- Any medication newly approved by the Food and Drug Administration (FDA) (those drugs issued initial FDA marketing approval within the past 12 months). We require at least one-year of post-marketing experience with a new drug before we will consider whether we can safely certificate an applicant using the drug. New antibiotics, lipid-lowering drugs, and antihypertensive medications can be considered earlier than one year. Please contact the AMCD or Regional Flight Surgeon for guidance on specific applicants.
Do Not Fly
Banned Medications for Aviators (Noninclusive list)
Airmen should not fly while using any of the medications in the Do Not Issue section above or using any of the medications or classes/groups of medications listed below. All of these medications below may cause sedation (drowsiness) or impair cognitive function, seriously degrading pilot performance. This impairment can occur even when the individual feels alert and is apparently functioning normally - in other words, the airman can be "unaware of impair."
For aviation safety, airmen should not fly following the last dose of any of the medications below until a period of time has elapsed equal to:
- 5-times the maximum pharmocologic half life of the medication; or
- 5-times the maximum hour dose interval if pharmacologic half-life information is not available. For example, there is a 30-hour wait time for a medication that is taken every 4 to 6 hours (5 times 6)
All the currently available sleep aids, both prescription and over-the-counter (OTC), can cause impairment of mental processes and reaction times, even when the individual feels fully awake.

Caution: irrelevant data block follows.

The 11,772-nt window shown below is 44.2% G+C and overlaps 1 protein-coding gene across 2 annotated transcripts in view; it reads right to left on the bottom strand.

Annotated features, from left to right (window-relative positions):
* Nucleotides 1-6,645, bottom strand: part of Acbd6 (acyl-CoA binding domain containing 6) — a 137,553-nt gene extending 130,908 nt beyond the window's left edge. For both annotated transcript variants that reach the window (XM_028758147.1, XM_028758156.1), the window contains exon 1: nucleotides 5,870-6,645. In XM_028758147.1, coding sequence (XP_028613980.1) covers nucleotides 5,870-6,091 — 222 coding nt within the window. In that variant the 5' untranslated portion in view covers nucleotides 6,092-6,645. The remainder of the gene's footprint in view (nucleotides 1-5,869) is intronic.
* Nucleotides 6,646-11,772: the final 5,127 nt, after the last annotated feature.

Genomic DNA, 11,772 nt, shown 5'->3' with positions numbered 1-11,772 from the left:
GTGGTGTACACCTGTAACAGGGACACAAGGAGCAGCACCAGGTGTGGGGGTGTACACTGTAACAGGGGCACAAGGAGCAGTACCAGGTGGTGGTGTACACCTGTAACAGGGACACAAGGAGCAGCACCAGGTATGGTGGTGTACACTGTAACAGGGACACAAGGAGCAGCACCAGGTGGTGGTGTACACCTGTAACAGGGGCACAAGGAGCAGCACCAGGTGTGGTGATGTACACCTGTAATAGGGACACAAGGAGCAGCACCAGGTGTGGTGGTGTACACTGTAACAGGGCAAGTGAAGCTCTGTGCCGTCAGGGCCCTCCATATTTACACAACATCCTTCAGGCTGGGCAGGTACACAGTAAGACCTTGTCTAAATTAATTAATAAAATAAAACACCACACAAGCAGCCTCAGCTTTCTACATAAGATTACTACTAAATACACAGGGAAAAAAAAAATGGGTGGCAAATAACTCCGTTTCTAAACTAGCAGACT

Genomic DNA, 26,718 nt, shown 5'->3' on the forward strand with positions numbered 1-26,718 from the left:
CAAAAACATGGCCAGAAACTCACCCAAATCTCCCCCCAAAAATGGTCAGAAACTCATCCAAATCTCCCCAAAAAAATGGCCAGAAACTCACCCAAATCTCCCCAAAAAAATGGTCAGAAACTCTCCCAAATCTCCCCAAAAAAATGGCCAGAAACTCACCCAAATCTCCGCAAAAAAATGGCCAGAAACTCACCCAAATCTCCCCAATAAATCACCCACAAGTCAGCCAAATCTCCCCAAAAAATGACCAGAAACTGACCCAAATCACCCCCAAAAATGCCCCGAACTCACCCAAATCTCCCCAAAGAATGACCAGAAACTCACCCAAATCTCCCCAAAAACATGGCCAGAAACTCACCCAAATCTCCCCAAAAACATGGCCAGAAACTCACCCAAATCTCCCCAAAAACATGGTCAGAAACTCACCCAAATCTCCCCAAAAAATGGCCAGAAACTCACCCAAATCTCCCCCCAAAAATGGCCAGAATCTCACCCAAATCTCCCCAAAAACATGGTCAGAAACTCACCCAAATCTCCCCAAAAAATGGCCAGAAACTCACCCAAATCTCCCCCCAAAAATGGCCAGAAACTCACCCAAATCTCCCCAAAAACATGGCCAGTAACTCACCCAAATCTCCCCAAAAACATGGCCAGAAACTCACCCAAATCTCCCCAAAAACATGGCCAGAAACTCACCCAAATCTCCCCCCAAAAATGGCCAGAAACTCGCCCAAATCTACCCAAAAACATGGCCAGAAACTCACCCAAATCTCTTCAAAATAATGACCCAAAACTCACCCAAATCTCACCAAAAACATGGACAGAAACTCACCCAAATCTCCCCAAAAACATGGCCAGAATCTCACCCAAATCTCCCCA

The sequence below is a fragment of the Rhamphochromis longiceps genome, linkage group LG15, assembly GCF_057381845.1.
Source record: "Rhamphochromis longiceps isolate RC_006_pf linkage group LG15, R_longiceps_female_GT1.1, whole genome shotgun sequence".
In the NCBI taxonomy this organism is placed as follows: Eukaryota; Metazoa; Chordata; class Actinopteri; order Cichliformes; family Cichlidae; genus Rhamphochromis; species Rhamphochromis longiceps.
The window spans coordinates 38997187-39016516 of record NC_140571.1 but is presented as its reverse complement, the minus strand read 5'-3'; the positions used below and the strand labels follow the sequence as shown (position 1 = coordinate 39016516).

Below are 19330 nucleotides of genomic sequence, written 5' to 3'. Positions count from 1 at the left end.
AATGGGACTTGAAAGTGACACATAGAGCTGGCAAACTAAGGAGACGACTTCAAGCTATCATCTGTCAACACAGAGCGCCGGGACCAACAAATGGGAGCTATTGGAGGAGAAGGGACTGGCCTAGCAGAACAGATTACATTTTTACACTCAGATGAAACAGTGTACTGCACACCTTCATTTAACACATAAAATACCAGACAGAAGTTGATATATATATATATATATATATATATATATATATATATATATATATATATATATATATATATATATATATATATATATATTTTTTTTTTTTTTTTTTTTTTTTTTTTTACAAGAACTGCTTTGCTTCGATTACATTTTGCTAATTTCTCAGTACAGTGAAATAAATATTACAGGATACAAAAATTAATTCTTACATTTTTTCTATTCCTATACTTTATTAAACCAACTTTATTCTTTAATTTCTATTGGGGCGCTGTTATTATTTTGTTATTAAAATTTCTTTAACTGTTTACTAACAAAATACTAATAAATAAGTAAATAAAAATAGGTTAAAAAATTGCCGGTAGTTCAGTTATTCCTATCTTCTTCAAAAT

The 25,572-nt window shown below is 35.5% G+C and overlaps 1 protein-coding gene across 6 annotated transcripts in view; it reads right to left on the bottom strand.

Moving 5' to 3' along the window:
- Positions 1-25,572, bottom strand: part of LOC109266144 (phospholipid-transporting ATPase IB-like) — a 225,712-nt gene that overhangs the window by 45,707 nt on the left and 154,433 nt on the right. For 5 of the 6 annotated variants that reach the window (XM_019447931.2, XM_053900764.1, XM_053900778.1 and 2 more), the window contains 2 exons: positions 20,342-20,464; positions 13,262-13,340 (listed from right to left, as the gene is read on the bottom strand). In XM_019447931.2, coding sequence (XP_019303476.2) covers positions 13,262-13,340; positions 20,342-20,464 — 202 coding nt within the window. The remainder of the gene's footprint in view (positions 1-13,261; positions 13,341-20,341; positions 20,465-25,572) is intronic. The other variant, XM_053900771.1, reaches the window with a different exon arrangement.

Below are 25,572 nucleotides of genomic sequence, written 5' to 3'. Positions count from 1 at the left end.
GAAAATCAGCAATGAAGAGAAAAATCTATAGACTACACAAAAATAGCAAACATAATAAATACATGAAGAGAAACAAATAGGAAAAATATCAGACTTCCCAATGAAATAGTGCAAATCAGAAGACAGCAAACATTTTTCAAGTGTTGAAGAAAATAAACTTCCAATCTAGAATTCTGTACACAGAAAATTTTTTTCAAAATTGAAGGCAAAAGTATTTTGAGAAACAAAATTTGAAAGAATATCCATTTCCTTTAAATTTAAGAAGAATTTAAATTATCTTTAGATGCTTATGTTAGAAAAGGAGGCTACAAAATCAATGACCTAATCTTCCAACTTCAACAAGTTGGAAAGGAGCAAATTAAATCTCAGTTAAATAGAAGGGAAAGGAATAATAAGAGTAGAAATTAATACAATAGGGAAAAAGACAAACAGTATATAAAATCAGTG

- Wait times are listed for all currently available prescription sleep aids
- Diphenhydramine (e.g., Benadryl). Many OTC sleep aids contain diphenhydramine as the active ingredient. The wait time after diphenhydramine is 60 hours (based on maximum pharmacologic half life)
Allergy medications. Antihistamines found in many allergy and other types of medications can cause sedation and may not be used for flight. This applies to nasal formulations as well as oral.
- loratadine (Claritin),
- desloratadine (Clarinex), and
- fexofenadine (Allegra)
Label warnings. Airmen should not fly while using any medication, prescription or OTC, that carries a label precaution or warning that it may cause drowsiness or advises the user "be careful when driving a motor vehicle or operating machinery." This applies even if label states "until you know how the medication affects you" and even if the airman has used the medication before with no apparent adverse effect. Such medications can cause impairment even when the airman feels alert and unimpaired (see "unaware of impair" above).
"Pre-medication" or "pre-procedure" drugs. This includes all drugs used as an aid to outpatient surgical or dental procedures.
Narcotic pain relievers. This includes but is not limited to morphine, codeine, oxycodone (Percodan; Oxycontin), and hydrocodone (Vicodin, etc.).
Muscle relaxants. This includes but is not limited to carisoprodol (Soma) and cyclobenzaprine (Flexeril).
Over-the-counter active dietary supplements such as Kava-Kava and Valerian.
Summary: This page reviewed the medical and legal aviation aspects of Grounding Medications compiled from recent FAA and FDA reports.
This page discussed Medications Pilots Must Avoid